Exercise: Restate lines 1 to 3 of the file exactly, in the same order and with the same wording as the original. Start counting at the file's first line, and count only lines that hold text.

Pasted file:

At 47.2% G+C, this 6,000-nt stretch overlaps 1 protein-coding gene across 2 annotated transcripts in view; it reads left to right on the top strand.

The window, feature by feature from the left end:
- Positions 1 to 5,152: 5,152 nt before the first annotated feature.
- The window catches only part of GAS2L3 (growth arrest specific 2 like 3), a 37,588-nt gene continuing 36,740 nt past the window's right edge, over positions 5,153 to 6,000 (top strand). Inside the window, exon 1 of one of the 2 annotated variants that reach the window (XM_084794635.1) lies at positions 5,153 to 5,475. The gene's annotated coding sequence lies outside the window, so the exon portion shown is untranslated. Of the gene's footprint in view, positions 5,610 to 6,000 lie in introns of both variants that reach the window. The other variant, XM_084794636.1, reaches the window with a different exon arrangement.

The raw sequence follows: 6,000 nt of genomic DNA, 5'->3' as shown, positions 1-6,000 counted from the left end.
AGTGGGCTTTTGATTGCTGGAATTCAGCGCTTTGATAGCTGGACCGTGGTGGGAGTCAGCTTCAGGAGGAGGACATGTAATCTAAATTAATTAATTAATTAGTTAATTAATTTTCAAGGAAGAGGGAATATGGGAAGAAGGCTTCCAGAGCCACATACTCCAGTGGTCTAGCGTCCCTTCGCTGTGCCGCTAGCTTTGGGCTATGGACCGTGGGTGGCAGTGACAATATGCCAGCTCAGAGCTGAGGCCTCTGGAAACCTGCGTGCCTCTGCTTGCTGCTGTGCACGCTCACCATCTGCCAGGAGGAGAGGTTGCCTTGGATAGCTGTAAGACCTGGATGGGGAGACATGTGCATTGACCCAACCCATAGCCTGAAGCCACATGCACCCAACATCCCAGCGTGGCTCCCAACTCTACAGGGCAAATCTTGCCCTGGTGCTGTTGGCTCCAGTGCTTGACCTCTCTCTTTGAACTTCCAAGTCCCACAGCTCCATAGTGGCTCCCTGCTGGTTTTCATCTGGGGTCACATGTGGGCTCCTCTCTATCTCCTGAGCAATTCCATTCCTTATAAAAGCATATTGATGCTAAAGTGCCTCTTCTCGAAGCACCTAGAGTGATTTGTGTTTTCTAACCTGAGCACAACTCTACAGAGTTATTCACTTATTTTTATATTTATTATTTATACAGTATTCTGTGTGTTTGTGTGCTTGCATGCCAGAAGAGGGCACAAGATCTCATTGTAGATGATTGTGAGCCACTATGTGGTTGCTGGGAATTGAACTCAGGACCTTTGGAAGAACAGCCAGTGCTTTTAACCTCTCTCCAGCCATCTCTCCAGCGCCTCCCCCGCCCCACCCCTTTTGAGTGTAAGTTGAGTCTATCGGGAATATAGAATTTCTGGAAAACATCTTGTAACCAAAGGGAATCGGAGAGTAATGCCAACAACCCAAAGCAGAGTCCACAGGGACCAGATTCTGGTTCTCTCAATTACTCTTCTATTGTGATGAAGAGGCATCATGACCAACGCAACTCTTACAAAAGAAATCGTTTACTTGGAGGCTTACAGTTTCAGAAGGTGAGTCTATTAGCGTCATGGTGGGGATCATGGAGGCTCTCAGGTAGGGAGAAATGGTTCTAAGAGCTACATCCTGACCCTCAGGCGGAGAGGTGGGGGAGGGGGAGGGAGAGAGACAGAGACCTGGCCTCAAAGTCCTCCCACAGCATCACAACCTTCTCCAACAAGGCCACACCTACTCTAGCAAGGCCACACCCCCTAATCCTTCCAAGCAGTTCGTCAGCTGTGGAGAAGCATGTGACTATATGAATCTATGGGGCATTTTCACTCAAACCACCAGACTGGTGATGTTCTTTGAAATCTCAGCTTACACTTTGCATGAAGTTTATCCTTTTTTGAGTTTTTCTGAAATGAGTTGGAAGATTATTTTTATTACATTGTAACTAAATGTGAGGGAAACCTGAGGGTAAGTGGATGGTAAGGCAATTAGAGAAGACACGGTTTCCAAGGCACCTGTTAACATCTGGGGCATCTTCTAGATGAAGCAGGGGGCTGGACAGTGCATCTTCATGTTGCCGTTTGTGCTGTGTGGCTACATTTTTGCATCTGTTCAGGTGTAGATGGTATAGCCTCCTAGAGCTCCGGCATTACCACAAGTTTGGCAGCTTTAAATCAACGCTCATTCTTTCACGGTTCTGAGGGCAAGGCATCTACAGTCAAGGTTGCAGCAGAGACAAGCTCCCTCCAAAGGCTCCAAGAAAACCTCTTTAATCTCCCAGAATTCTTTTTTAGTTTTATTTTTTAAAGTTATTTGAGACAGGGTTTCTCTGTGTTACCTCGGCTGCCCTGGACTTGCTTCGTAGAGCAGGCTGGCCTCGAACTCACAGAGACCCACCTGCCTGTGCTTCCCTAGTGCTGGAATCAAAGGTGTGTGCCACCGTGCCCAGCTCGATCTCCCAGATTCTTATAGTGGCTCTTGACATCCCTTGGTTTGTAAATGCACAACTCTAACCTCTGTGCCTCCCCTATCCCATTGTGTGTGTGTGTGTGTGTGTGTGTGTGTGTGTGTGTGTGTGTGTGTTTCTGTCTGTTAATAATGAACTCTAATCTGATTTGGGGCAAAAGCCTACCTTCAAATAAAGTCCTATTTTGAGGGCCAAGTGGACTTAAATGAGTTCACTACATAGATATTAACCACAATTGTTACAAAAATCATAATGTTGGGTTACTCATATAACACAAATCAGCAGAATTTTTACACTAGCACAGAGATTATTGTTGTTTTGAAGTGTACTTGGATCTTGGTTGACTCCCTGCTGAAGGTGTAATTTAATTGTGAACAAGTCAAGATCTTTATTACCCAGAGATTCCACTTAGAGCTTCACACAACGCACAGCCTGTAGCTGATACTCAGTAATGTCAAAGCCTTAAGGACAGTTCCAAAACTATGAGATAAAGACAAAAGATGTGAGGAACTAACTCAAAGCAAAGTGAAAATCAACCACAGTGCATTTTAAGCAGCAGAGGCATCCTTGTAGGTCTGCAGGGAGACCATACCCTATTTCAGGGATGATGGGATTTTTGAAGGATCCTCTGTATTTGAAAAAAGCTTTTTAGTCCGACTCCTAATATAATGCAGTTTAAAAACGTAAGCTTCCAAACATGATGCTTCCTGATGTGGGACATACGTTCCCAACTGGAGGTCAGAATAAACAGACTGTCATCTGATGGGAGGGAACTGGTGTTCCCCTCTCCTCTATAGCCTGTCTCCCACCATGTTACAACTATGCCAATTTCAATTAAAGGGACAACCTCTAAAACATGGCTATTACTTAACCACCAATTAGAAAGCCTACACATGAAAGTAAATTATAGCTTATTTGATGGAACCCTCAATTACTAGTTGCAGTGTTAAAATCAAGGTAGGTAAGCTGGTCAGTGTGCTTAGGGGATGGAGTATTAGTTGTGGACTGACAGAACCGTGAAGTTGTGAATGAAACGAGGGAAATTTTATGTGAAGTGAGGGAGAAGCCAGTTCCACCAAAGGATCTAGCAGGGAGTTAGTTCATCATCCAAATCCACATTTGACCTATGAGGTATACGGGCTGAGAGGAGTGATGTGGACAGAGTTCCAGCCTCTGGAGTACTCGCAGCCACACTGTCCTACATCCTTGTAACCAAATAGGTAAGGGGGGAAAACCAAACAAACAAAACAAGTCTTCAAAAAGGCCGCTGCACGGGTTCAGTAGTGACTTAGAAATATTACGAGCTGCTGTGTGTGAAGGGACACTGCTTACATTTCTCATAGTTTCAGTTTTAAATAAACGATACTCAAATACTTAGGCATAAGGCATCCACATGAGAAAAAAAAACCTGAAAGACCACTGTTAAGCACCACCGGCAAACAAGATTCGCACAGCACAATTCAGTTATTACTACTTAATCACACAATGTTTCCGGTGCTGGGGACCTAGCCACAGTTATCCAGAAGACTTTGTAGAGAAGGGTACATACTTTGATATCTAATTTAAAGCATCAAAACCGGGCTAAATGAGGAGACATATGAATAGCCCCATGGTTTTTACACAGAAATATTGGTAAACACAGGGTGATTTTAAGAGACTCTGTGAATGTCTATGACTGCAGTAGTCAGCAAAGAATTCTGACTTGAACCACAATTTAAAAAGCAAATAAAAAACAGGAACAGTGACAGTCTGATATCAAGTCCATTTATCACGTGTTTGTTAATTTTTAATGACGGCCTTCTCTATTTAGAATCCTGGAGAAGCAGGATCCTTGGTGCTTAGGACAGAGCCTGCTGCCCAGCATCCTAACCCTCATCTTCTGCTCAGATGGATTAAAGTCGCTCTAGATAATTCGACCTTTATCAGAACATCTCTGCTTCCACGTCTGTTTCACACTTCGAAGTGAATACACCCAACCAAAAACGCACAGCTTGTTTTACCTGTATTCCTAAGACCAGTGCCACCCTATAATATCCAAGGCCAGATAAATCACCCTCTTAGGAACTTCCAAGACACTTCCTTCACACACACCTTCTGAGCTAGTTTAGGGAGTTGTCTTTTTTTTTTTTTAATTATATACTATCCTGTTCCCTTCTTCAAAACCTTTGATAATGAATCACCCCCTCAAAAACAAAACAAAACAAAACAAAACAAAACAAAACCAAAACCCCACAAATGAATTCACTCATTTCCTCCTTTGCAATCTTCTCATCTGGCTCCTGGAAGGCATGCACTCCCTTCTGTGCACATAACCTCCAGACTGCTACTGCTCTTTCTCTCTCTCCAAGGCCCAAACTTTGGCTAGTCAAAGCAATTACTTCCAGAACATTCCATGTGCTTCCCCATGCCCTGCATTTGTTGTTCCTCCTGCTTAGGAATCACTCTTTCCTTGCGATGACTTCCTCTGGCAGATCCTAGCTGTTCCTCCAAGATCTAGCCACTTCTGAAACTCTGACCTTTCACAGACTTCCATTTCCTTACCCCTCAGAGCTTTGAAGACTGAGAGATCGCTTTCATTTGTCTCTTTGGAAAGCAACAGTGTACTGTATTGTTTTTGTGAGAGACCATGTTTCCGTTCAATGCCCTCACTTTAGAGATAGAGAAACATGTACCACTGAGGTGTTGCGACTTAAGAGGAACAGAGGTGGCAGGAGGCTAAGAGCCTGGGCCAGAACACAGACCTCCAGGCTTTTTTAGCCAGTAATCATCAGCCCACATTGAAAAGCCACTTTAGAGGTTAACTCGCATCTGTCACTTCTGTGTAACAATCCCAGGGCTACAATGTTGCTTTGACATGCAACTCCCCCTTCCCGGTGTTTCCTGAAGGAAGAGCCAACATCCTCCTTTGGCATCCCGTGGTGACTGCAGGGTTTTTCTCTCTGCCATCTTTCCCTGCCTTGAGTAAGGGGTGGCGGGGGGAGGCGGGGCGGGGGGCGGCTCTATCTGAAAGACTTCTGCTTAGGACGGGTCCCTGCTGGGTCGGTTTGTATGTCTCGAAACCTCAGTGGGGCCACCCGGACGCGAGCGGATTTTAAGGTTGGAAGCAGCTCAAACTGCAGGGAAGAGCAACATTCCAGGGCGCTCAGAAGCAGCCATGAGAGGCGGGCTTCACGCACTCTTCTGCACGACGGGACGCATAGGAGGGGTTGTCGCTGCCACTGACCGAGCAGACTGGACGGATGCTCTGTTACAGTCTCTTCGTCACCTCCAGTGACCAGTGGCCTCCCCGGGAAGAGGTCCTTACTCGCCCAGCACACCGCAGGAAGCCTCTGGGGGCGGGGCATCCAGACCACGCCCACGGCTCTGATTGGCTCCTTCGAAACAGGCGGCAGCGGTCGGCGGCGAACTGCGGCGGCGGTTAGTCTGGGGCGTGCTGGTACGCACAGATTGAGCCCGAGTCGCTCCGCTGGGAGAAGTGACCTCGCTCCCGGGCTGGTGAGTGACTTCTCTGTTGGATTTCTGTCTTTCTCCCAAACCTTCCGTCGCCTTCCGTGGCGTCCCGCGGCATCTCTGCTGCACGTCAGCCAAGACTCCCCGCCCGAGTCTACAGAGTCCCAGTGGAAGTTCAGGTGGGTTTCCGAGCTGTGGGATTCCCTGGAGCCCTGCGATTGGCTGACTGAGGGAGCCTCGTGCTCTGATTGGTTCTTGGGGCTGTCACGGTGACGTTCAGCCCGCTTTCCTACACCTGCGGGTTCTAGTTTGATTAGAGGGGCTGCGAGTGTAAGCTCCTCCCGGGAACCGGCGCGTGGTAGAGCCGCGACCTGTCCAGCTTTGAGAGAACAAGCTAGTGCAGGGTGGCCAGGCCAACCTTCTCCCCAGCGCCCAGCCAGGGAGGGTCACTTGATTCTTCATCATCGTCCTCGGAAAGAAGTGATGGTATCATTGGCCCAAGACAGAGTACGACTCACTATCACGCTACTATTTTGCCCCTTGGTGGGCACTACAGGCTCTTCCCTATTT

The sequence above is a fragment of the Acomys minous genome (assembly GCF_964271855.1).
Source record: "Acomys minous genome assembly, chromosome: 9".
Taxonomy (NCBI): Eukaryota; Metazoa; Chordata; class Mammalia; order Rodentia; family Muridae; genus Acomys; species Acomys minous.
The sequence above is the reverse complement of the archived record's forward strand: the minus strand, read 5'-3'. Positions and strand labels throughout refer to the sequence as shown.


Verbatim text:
At 47.2% G+C, this 6,000-nt stretch overlaps 1 protein-coding gene across 2 annotated transcripts in view; it reads left to right on the top strand.

The window, feature by feature from the left end:
- Positions 1 to 5,152: 5,152 nt before the first annotated feature.